Whenever you pay less than 100% of your credit cards and medical bills and so on through your Chapter 13 payment plan, the bankruptcy trustee will want to intercept your tax refunds as you get them from the IRS every year until your case is over. Phew!

Many people try to adjust the withholdings so that they end up zeroing out their tax refunds. However, if you reduce it too much, you end up creating a new creditor for yourself, and it’s the biggest most powerful collection agency in the world, the IRS. But at least it’s not the meanest, that distinction goes to the Franchise Tax Board of the State of California.

What pitfalls did you encounter?  Pin, Tweet, Plus and Share This Article.


Call to set an Appointment, 951-200-3613

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10 Things You Must Know About Chapter 13 If You Do Not Qualify for Chapter 7

So, Attorney Gandalf has told you that “You Shall NOT Pass!”

That’s what Gandalf in the Lord of the Rings told the Demon-Balrog as it attempted to cross a narrow bridge deep in the Mines of Moria. So now you’ve been told by another attorney that you don’t qualify for a Chapter 7 bankruptcy. You’ve failed the Means Test. Perhaps based on your own research you think your income might be too high. But it’s not like you’re wealthy and or made of money. You’re struggling just like everyone else, just at a higher level of income. At the end of the month, you have the same amount left over as everyone else; nothing.

What now?

Get a 2nd Opinion About the Means Test

I’ve seen cases where a client’s initial consultation with another attorney missed a couple of key items that made all the difference. When you come in for your free consultation, we’ll go over them together. Attorneys are not supermen, we’re fallible.

Okay, I’m not but some are. Some of the lawyers who are newer in the field of bankruptcy might not know all the ins and outs yet. I’ve filed several Chapter 7 cases where the first attorney thought that the clients didn’t pass the Chapter 7 Qualification Test called the Means Test.

Let me have a look at it if you’re in California, maybe I can help you. I’ve been a bankruptcy attorney since 1994 and I’m located in Murrieta conveniently close to Temecula, Riverside, Wildomar, Menifee, Lake Elsinore, Canyon Lake, Santa Ana and San Diego.

Sometimes Your Only Bankruptcy Option is Chapter 13

There are worse things, just ask Gandalf, more importantly ask the Balrog.  But if you have to file a Chapter 13, there are things you must know.  Here are the first 10 that come to mind off the top of my head.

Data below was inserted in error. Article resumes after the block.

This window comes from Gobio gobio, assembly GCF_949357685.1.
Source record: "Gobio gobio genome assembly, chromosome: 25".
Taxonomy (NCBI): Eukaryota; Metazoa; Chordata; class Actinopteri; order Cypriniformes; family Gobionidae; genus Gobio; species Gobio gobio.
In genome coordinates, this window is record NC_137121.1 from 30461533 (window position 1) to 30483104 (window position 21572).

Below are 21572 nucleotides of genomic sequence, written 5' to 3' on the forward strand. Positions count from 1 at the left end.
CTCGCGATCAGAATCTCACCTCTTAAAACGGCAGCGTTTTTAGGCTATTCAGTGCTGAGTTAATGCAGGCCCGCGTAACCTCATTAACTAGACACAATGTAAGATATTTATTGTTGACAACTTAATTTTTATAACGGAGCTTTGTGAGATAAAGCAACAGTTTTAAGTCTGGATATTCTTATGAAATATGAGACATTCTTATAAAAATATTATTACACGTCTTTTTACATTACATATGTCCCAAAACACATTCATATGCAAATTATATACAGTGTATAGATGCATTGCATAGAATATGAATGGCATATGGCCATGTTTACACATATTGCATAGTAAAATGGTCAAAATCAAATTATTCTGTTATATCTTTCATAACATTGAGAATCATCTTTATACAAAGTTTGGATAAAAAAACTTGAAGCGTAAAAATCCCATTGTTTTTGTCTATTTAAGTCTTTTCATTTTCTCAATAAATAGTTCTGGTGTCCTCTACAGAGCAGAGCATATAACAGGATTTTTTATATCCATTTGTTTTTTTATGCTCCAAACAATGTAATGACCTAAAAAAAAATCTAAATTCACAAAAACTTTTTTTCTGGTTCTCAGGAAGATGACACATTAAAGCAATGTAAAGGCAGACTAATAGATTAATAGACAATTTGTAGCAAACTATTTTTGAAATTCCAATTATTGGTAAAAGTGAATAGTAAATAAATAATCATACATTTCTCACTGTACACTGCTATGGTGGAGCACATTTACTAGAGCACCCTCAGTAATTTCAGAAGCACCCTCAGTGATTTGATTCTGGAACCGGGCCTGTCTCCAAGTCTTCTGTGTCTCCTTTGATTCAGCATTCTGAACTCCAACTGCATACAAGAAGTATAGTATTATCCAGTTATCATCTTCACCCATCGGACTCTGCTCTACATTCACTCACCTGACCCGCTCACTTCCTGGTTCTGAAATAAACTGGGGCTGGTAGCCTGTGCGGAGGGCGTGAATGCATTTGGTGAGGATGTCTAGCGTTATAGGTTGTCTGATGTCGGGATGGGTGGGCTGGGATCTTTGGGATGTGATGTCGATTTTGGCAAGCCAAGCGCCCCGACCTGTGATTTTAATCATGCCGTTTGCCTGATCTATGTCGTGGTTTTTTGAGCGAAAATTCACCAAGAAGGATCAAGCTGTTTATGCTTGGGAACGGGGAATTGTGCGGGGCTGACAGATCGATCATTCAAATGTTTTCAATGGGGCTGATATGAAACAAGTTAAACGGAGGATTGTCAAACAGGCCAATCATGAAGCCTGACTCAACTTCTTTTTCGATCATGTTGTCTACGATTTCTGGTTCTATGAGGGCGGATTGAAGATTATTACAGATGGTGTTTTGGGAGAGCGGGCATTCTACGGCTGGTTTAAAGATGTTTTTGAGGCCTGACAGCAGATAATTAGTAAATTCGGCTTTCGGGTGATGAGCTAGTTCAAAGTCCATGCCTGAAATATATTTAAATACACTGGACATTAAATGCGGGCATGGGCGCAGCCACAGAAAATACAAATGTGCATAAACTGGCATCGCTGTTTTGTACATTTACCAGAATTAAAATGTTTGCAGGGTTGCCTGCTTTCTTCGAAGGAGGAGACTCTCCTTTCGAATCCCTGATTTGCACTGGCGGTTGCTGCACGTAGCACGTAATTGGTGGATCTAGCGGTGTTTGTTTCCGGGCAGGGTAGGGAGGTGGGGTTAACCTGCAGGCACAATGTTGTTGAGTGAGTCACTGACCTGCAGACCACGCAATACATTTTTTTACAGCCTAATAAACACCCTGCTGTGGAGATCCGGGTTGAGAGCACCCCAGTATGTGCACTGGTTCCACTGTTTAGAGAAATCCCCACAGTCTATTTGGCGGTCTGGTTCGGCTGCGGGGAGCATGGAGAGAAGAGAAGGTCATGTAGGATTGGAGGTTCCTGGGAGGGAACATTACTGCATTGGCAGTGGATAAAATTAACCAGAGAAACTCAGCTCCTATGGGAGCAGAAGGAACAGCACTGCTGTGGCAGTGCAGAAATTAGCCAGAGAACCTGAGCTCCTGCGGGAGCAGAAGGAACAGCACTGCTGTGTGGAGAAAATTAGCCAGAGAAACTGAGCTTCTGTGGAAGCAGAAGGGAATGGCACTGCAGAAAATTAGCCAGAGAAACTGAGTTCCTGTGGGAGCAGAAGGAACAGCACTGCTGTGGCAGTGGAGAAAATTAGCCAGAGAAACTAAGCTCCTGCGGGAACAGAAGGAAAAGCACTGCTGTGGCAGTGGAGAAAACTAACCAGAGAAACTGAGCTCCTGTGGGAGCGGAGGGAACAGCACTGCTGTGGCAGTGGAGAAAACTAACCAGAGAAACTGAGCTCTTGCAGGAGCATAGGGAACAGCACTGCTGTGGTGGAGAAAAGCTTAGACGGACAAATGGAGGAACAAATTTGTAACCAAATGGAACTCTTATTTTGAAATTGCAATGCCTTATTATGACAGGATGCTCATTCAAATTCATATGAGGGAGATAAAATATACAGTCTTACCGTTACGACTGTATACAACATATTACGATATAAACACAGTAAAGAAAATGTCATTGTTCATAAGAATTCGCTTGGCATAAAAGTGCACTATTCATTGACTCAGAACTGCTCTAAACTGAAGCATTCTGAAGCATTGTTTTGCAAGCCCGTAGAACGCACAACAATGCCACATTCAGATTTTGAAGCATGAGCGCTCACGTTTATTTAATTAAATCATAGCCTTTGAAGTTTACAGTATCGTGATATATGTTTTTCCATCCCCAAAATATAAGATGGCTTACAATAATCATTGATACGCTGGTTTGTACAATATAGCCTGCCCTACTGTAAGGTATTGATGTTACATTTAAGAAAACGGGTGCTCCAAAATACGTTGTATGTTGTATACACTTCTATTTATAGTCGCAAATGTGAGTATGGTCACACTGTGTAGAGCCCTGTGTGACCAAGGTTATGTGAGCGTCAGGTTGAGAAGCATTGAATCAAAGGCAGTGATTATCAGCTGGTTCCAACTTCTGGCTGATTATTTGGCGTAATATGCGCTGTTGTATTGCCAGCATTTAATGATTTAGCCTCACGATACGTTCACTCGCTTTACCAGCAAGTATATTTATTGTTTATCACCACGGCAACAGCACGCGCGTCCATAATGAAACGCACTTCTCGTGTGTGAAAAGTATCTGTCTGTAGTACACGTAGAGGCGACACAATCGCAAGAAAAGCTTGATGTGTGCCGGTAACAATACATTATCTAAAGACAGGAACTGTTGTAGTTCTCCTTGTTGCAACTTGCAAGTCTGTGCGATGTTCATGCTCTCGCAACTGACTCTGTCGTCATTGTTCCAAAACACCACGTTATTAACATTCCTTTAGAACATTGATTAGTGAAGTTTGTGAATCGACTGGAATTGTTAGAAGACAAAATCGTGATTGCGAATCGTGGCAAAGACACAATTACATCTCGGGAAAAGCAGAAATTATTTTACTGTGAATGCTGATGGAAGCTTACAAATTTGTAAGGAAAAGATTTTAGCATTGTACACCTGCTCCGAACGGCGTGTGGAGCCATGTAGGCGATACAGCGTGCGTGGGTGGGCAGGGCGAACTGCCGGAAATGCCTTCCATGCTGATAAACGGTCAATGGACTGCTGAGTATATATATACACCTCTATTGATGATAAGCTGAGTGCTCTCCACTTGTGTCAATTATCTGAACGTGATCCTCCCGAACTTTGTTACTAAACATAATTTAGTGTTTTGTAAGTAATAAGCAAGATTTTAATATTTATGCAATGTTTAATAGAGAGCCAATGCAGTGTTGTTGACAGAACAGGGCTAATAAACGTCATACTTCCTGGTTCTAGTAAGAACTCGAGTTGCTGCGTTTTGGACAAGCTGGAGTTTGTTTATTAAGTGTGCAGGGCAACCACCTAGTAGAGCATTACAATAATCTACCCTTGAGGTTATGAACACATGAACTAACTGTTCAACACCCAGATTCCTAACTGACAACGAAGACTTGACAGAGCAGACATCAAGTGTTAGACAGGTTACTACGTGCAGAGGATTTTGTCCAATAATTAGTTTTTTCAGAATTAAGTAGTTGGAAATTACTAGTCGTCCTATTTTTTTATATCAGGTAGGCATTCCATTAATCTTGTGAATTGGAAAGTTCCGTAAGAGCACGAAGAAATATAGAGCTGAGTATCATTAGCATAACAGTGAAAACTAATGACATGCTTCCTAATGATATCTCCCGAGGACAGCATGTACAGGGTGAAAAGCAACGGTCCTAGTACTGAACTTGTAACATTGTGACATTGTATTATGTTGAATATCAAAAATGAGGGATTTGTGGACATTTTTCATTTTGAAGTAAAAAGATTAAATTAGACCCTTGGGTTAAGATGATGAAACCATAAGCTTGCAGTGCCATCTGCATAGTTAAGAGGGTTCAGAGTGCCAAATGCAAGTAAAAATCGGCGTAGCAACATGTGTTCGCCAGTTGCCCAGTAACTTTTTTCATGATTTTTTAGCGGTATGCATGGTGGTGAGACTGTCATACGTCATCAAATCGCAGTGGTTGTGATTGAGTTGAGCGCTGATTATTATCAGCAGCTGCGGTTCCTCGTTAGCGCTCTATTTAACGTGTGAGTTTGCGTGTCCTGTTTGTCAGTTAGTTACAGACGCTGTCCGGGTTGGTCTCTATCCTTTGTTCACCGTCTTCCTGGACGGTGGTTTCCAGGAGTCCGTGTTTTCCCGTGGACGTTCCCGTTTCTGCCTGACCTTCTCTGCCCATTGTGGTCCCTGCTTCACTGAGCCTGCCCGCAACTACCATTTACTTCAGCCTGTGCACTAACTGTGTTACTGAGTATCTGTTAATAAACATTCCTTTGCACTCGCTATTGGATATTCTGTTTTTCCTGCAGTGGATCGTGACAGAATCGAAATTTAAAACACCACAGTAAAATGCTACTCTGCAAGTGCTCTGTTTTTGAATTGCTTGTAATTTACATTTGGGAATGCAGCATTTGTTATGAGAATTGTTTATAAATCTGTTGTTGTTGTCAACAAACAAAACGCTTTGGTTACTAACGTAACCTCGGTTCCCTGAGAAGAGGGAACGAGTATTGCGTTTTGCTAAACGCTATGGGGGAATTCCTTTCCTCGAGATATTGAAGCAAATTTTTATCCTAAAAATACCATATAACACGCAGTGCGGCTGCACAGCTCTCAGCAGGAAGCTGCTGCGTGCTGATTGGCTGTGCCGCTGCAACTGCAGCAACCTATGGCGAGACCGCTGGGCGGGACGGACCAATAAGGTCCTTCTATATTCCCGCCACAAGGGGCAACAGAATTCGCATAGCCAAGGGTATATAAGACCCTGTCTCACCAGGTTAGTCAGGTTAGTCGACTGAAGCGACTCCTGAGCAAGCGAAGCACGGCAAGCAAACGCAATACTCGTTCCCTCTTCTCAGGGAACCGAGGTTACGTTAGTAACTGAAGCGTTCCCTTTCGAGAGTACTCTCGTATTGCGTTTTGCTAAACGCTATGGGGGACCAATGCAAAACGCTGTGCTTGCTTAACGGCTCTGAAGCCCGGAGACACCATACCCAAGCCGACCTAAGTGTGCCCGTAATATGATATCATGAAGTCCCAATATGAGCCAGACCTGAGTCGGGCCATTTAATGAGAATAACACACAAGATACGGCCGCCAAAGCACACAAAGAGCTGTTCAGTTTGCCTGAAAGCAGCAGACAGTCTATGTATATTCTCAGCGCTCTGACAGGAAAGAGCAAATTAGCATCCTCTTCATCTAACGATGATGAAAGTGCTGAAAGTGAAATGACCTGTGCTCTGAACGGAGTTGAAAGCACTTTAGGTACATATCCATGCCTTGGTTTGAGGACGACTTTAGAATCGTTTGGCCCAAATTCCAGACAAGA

First: It’s not the end of the world.  The sky will not fall. The police will not show up and arrest you (there is no debtor’s prison). Your friends will not laugh at you. In fact more of them have filed or are about to than you might imagine. You won’t walk around with a watermark of a B on your forehead. Frankly, if you make too much money to file a chapter 7 then that’s a good problem to have. You’re going to get to do what you promised to do in the first place; pay your debts.

Second: A Chapter 13 bankruptcy is a bankruptcy with a payment plan attached. If you don’t qualify for a chapter 7, your payment plan must be 60 months unless you’re able to pay it off earlier. You might even be able to strip your 2nd mortgage lien off of your house.

Third: If you don’t qualify for a chapter 7, your chapter 13 bankruptcy has a version of the Means Test too and it is used to determine, at least in part, how much of your unsecured non-priority debts you must pay back through your chapter 13 payment plan.

The definition of unsecured is any debt that is not attached to something that can be repossessed if you don’t make the payments. Priority debts, roughly speaking, are debts that either you owe directly to the government or that the government must pay if you don’t. So for instance, credit cards and medical bills are unsecured. So are student loans. Recent taxes are priority debts, which you do owe directly to the government. Child support is a priority debt too because if you don’t pay, then the custodial parent may be forced to go on welfare. But student loans on the other hand are not priority debts because if they were a lot of people would never qualify for Chapter 13. But that’s a whole nuther ball o’ wax!

Fourth: You may not have to pay all your credit cards, medical bills, student loans, old taxes (under the right circumstances and conditions of which there are many) and so on in full. Depending on your circumstances, you may be able pay off lates on your mortgage, back child support and recent taxes in full while paying only what you can afford to on your credit cards, medical bills, student loans, and old taxes.  Of course, you will still owe any unpaid student loans after your chapter 13 payment plan is over.

So, “it puts a book mark in the student loan.”  ~Anna.

Fifth: The other thing that determines how much of your unsecured non-priority debt is how much stuff you own. If you have accumulated a lot of stuff or a lot of unprotected savings, you may have to buy it back again. So, never ever have unprotected savings. Basically if you could protect only $50,000 worth of stuff but you have $75,000 then you must pay at least $25,000 into your chapter 13 bankruptcy. So, whichever requires you to pay more is the one that you go with.

Sixth:  Even if you have to pay everything in full, 100% of the principal on your unsecured non-priority debts, but if you can do it with 0% interest, then you will most likely have a lower payment than if you go to a debt consolidation program outside of a bankruptcy.

Seventh:  If you pay less than 100% of the principal they will take your tax refunds away from you every year you are in your chapter 13 bankruptcy so sometimes it’s better to bite the bullet do a 100% payment plan.